Which university is right for you?
Know which subject you want to take, but haven't got a clue which university to study your degree at? Here are some key things to factor into your research, with advice from Charlie Ball, head of higher education intelligence for graduate careers experts Prospects at Jisc.
1. The courseUse the course or subject area you want to study as a sensible starting point in your university search. Things to consider:
The course content. Which areas of your subject are you really keen to study? Courses can vary widely between universities, so it’s a good idea to dig into the detail and ask yourself which courses cater best to your interests. And will you have the right predicted grades to meet the university's entry requirements?
Charlie Ball, head of higher education intelligence for graduate careers experts Prospects at Jisc, says it's worth bearing in mind that "there's no national syllabus for university courses. This means it’s important to check that the modules you are interested in are covered."
Do all universities offer the course you’re interested in? If you want to study veterinary science, for instance, there are only eight UK universities offering it, narrowing your options straight away. On the other hand, if you want to study something like business, there are over 170 universities to pick from, not to mention different types of business degree.
The entry requirements. There's no point applying to a course if you're not likely to meet the requirements they've set out as absolutely essential. These are usually minimum Ucas points or grades in particular subjects, but there can be more than meets the eye.
What other possibilities are available? Find out about what the university has to offer when it comes to:
- Opportunities to study abroad for a year.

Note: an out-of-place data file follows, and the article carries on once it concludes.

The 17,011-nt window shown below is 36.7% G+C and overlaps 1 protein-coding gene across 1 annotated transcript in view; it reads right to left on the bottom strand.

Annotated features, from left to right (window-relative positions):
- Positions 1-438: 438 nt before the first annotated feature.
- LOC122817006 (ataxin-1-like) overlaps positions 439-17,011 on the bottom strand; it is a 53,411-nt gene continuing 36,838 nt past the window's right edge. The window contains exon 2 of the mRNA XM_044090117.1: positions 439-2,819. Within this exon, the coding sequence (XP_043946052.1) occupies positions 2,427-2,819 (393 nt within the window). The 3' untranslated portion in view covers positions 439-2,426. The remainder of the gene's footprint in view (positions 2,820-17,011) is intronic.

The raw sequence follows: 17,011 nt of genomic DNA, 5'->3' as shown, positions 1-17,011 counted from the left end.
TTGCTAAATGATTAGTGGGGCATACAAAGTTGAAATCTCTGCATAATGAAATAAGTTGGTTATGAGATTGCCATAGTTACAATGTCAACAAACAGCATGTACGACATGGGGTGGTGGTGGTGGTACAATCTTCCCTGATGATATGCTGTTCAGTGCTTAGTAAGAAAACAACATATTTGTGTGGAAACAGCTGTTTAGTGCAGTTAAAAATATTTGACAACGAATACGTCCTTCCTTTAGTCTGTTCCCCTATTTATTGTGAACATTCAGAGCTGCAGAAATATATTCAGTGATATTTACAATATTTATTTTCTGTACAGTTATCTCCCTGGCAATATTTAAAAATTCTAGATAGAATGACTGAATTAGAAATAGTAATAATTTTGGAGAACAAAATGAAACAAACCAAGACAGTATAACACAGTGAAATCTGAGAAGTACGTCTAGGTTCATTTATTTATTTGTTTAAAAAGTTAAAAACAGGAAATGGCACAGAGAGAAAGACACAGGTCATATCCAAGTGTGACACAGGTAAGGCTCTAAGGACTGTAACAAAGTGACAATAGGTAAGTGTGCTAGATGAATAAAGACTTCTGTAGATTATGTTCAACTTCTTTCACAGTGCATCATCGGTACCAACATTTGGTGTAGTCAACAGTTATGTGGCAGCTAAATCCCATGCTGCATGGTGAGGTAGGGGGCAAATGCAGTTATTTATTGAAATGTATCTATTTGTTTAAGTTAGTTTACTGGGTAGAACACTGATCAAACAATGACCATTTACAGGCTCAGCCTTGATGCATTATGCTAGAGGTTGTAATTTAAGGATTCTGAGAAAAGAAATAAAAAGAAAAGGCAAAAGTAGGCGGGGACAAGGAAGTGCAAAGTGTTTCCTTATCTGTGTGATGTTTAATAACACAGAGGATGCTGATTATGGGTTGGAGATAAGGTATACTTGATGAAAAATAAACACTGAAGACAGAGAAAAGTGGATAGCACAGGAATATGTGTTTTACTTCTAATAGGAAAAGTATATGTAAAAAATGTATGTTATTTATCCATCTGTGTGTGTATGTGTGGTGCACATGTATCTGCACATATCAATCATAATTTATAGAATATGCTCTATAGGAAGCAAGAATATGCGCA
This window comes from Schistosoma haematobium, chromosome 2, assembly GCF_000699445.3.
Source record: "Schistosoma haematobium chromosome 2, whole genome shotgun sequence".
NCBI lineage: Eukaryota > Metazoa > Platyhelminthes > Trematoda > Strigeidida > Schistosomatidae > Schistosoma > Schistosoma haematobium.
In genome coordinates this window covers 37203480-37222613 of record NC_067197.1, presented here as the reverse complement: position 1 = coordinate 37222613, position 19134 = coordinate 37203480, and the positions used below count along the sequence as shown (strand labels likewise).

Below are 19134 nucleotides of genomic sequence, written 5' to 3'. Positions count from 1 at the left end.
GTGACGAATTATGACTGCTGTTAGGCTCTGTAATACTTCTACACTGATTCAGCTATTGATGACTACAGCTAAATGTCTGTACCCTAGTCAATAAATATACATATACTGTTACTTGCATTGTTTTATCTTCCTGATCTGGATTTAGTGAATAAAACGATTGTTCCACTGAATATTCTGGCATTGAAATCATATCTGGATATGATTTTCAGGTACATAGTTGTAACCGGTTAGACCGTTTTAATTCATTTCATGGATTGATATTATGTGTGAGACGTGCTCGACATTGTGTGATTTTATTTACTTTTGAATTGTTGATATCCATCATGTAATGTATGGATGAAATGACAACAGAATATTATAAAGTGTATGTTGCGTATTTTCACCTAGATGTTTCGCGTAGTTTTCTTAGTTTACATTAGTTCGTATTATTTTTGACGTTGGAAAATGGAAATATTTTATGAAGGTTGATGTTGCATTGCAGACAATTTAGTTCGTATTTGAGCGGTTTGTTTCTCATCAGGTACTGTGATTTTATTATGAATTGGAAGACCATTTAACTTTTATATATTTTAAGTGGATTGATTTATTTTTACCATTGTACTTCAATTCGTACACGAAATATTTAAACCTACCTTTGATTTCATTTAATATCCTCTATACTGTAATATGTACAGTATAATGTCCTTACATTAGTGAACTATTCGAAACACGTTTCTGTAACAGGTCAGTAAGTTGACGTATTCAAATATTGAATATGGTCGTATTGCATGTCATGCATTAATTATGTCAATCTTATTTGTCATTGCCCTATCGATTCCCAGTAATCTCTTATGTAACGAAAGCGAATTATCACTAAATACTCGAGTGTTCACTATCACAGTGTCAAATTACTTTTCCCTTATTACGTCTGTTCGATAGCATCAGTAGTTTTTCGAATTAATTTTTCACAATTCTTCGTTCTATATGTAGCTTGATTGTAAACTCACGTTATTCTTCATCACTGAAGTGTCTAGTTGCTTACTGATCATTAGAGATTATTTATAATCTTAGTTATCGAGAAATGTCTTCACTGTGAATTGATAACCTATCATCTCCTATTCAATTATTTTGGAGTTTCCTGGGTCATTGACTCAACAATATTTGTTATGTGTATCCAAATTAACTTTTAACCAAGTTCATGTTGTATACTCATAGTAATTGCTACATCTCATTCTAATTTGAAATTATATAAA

- Strong connections with your future industry.
- Sandwich or placement options that'll look great on your CV.
- Modern facilities (labs, studios, specialist equipment) that will help enhance your course experience and learning.
If you're not sure what to study yet, see our article on choosing your ideal degree course.
2. The locationAnother way of narrowing down your options is by deciding whereabouts you want to live.
Graduate careers expert Charlie from Prospects at Jisc, advises that "students tend to remain in the area that they studied in after graduating," so it's worth checking that "you like the town or city where you might live and work in the future".
Do you want to stay at home (or close to home), or fancy heading to the other end of the country? Always had your sights set on a big city with buzzing nightlife like London or Manchester, or would you rather be walking distance from the beach or countryside?
3. The open day experienceA really good way to suss out whether it’s the right kind of university for you is to head to an open day.
Even if in-person open days aren't running at the moment because of coronavirus, you'll still be able to get plenty out of virtual open days. The content of a virtual open day will differ depending on the university, but will probably include things like campus video tours, online Q&As and talks.
If you are able to attend any Q&A sessions, ask questions to build up a sense of what the university is like, such as:
- Where will my lectures be based?
- What are the accommodation options and how close are they?
- What are the transport links like? How long does it take to get on campus from Halls?
- What’s the local nightlife and culture like in a regular year? Where are the 'studenty' areas?